A well-written, lively look through history
In the first half of the fifteenth century, decades before Columbus set sail, the great Chinese admiral Zheng He commanded a fleet that seven times sailed across the Indian Ocean and reached the shores of East Africa. This talented admiral returned from each voyage — (some historians believe he died on the last one) — with rare goods and exotic animals. In spite of this impressive feat of navigation, after Zhen He’s death the Chinese emperor decreed an end to the construction of oceangoing vessels. He then had Zehng He’s fleet dragged ashore and left to rot, and even ordered the surviving animals in the imperial zoo killed.
The emperor did these things, as Rodney Stark tells us in How The West Won: The Neglected Story of the Triumph of Modernity (ISBN 161017085-7, $27.95) because of “Confucian opposition to change on grounds that the past was greatly superior.”
Many historians have explored the reasons for the rise to power and dominance of the West, and in regard to theories of this momentous circumstance Stark gives readers little new information. He follows the road blazed by other historians, citing such causes and influences as the Greek philosophers, Judaism and Christianity, the idea of progress (certainly lacking in Zheng He’s China), the use of rationality and scientific exploration as ways of explaining the world.
What sets How The West Won apart from similar histories, and what makes it a sheer delight to read, is Stark’s wit, his elegant writing and, most especially, his reinterpretation of various historical events.
In the case of the Roman Empire, for example, Stark explains that the empire’s fall was actually a beneficial rather than a negative event. Through many examples he demonstrates that the Romans were something like the Chinese, uninterested in developing their technology, and that the fall of Rome did not give rise to a barbarian Europe, but rather to Europe itself. As Stark explains, until that point in time all of Europe north of Italy had looked to Rome and the Mediterranean for trade and the standards of “civilization.” With Rome’s fall, the emphasis on such things moved northward.
Nearly every chapter of How The West Won breaks some widely held opinion. Stark attacks the old thesis that Protestantism created capitalism, demonstrating that capitalism and banking were already well developed in such places as the city-states of Northern Italy. He investigates the spread of Protestantism, showing its links to certain German universities and to those towns that had charters and liberties allowing for change. He reveals that many of the less-educated citizens in Germany, particularly the peasants, cared little about religion or faith, a circumstance lamented by Martin Luther himself.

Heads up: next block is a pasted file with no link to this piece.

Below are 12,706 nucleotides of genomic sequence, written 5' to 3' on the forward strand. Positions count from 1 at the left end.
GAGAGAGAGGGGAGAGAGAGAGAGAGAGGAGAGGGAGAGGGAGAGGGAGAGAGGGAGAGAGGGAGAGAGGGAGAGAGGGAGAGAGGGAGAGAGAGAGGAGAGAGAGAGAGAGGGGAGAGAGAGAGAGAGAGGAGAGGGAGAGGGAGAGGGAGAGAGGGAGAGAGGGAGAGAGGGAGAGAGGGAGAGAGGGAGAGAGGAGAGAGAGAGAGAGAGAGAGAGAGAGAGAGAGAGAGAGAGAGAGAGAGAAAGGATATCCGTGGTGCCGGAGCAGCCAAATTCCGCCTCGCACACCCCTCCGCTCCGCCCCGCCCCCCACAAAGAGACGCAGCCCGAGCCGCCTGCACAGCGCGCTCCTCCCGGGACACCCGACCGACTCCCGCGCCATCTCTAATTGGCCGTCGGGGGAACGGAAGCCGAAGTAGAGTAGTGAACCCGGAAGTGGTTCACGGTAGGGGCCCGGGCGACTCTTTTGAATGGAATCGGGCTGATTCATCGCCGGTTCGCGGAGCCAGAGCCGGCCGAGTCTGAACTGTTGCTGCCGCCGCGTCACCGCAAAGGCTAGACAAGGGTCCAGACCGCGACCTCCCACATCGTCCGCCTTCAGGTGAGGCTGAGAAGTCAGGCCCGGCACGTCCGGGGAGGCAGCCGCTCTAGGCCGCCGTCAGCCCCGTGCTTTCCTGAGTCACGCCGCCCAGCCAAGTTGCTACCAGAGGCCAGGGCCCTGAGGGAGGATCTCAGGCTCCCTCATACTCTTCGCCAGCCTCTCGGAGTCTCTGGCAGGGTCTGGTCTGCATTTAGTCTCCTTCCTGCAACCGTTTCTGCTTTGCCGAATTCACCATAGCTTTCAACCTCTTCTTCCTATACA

“The most fundamental key to the rise of Western civilization,” Stark writes, “has been the dedication of so many of its most brilliant minds to the pursuit of knowledge.” This sentence appears at the beginning of a chapter on the medieval scholastics, those scholars and logicians who have been denigrated ever since the Enlightenment. Stark defends these academics, reminding us that they practiced a form of highly rational thinking and that this way of thinking, of perceiving the world, carried great weight in exploring that world. Men like William of Ockham, Roger Bacon, and Nicole Oresme turned the tools of their training into what we now call the “scientific method.”
A second key to Western success addressed by Stark is the development of political liberty. We are so accustomed to our various rights and liberties, particularly here in America, that we often take them for granted and wonder why democracy and its attendant institutions can’t be exported abroad as easily as Cokes, motion pictures and jeans. Stark returns to this unique aspect of Western culture throughout the book, perhaps most vividly by contrasting Imperial Spain in its golden age with that tiny newcomer to the world stage, England. As Spain slid into obscurity, hedged about by too many laws and damaged by its system of kings and wealthy landowners, liberty-loving England entered an industrial revolution and created an empire.
Though a university professor — he is Distinguished Professor of the Social Sciences at Baylor University — Stark writes clear, crisp prose with a general audience clearly in mind. Here, for example, is a typical passage about our misconceptions regarding the Romans and the barbarians who conquered them:
“As for the average person’s standard of living, it is true that the state no longer subsidized food or made daily free distributions of bread, olive oil, and wine. But studies based on isotopic analysis of skeletons have found that people in the so-called Dark Ages ate very well, getting lots of meat, and as a result they grew larger than people had during the days of the empire.”
One caveat: despite the provocative title, How The West Won is not the work of a pundit. Stark backs up his various claims and historical corrections with his own research and that of many others. The endnotes, bibliography, and index take up nearly a quarter of the book.
If you are looking for lively, erudite history, you’ll find How The West Won a splendid companion.
How The West Won: The Neglected Story of the Triumph of Modernity by Rodney Stark. Intercollegiate Studies Institute, 2014. 432 pages.